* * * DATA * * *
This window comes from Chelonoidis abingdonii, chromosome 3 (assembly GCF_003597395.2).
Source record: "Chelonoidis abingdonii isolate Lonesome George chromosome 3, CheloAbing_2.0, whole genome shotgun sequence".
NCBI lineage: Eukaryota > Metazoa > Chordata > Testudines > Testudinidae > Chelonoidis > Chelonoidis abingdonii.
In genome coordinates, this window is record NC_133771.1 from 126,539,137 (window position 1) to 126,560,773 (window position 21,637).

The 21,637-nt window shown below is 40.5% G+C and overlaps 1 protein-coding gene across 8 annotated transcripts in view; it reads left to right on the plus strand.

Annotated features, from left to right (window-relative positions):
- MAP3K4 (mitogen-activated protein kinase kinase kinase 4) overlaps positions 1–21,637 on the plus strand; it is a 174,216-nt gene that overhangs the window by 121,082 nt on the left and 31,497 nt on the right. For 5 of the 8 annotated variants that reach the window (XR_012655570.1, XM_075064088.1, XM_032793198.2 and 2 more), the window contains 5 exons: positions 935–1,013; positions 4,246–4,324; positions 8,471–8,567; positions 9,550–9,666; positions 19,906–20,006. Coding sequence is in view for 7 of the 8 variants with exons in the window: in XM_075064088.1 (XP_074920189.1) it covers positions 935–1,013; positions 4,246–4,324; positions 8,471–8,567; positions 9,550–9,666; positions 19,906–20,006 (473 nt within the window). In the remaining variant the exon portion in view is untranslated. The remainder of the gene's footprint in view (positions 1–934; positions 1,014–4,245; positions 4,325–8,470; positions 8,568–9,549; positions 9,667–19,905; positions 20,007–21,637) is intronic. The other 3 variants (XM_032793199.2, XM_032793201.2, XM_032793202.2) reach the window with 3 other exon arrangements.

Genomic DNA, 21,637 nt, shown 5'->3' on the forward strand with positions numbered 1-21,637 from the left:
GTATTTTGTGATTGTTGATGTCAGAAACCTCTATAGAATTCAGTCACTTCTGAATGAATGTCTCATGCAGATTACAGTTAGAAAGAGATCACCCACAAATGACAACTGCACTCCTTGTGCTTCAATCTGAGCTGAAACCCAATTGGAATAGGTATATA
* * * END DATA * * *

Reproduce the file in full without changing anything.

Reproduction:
This window comes from Chelonoidis abingdonii, chromosome 3 (assembly GCF_003597395.2).
Source record: "Chelonoidis abingdonii isolate Lonesome George chromosome 3, CheloAbing_2.0, whole genome shotgun sequence".
NCBI lineage: Eukaryota > Metazoa > Chordata > Testudines > Testudinidae > Chelonoidis > Chelonoidis abingdonii.
In genome coordinates, this window is record NC_133771.1 from 126,539,137 (window position 1) to 126,560,773 (window position 21,637).

The 21,637-nt window shown below is 40.5% G+C and overlaps 1 protein-coding gene across 8 annotated transcripts in view; it reads left to right on the plus strand.

Annotated features, from left to right (window-relative positions):
- MAP3K4 (mitogen-activated protein kinase kinase kinase 4) overlaps positions 1–21,637 on the plus strand; it is a 174,216-nt gene that overhangs the window by 121,082 nt on the left and 31,497 nt on the right. For 5 of the 8 annotated variants that reach the window (XR_012655570.1, XM_075064088.1, XM_032793198.2 and 2 more), the window contains 5 exons: positions 935–1,013; positions 4,246–4,324; positions 8,471–8,567; positions 9,550–9,666; positions 19,906–20,006. Coding sequence is in view for 7 of the 8 variants with exons in the window: in XM_075064088.1 (XP_074920189.1) it covers positions 935–1,013; positions 4,246–4,324; positions 8,471–8,567; positions 9,550–9,666; positions 19,906–20,006 (473 nt within the window). In the remaining variant the exon portion in view is untranslated. The remainder of the gene's footprint in view (positions 1–934; positions 1,014–4,245; positions 4,325–8,470; positions 8,568–9,549; positions 9,667–19,905; positions 20,007–21,637) is intronic. The other 3 variants (XM_032793199.2, XM_032793201.2, XM_032793202.2) reach the window with 3 other exon arrangements.

Genomic DNA, 21,637 nt, shown 5'->3' on the forward strand with positions numbered 1-21,637 from the left:
GTATTTTGTGATTGTTGATGTCAGAAACCTCTATAGAATTCAGTCACTTCTGAATGAATGTCTCATGCAGATTACAGTTAGAAAGAGATCACCCACAAATGACAACTGCACTCCTTGTGCTTCAATCTGAGCTGAAACCCAATTGGAATAGGTATATA